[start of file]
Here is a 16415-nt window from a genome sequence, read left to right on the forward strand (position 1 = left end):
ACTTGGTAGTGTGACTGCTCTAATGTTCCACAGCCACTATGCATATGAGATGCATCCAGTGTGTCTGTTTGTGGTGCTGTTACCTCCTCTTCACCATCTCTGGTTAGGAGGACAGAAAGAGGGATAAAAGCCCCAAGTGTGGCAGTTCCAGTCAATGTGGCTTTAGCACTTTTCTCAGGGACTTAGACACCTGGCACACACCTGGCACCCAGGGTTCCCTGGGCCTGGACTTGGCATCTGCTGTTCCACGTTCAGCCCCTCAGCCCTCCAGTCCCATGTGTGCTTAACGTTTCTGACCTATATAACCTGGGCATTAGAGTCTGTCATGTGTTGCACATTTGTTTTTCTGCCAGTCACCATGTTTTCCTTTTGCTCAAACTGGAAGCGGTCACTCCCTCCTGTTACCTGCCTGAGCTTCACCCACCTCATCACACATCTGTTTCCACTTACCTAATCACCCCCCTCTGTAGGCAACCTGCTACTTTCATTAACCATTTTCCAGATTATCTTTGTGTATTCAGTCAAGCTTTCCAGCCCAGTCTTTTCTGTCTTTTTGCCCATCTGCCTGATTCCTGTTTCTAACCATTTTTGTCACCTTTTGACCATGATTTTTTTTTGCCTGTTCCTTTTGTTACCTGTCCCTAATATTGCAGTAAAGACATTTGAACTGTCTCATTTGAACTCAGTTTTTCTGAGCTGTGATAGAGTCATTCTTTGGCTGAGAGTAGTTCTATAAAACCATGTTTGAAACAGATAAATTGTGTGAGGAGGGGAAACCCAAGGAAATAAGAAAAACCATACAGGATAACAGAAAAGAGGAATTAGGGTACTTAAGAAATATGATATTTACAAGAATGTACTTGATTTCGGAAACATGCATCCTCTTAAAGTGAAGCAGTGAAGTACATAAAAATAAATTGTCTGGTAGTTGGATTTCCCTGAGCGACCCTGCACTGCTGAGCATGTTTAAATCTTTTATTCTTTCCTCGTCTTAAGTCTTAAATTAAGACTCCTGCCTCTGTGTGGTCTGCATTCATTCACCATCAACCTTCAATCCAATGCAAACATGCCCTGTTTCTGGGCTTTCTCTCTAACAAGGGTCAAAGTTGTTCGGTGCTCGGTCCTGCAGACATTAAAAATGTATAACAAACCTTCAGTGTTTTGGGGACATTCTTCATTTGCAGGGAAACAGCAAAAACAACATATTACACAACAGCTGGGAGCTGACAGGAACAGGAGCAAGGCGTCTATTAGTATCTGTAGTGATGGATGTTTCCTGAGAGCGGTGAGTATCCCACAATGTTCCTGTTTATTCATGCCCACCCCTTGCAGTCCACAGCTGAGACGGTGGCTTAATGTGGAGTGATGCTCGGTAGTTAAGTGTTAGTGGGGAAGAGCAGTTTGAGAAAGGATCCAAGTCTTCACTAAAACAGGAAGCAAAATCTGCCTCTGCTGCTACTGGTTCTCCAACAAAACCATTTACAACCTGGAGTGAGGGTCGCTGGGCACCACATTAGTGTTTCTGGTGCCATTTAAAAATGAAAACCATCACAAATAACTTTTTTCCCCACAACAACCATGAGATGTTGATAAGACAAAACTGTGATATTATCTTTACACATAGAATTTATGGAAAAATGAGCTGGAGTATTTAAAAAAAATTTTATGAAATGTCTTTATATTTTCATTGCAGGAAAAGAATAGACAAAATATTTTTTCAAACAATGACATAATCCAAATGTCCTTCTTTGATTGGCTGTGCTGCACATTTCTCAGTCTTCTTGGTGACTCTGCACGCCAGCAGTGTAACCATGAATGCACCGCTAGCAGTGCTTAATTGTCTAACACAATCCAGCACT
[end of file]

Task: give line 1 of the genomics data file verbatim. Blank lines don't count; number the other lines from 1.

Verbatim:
Here is a 16415-nt window from a genome sequence, read left to right on the forward strand (position 1 = left end):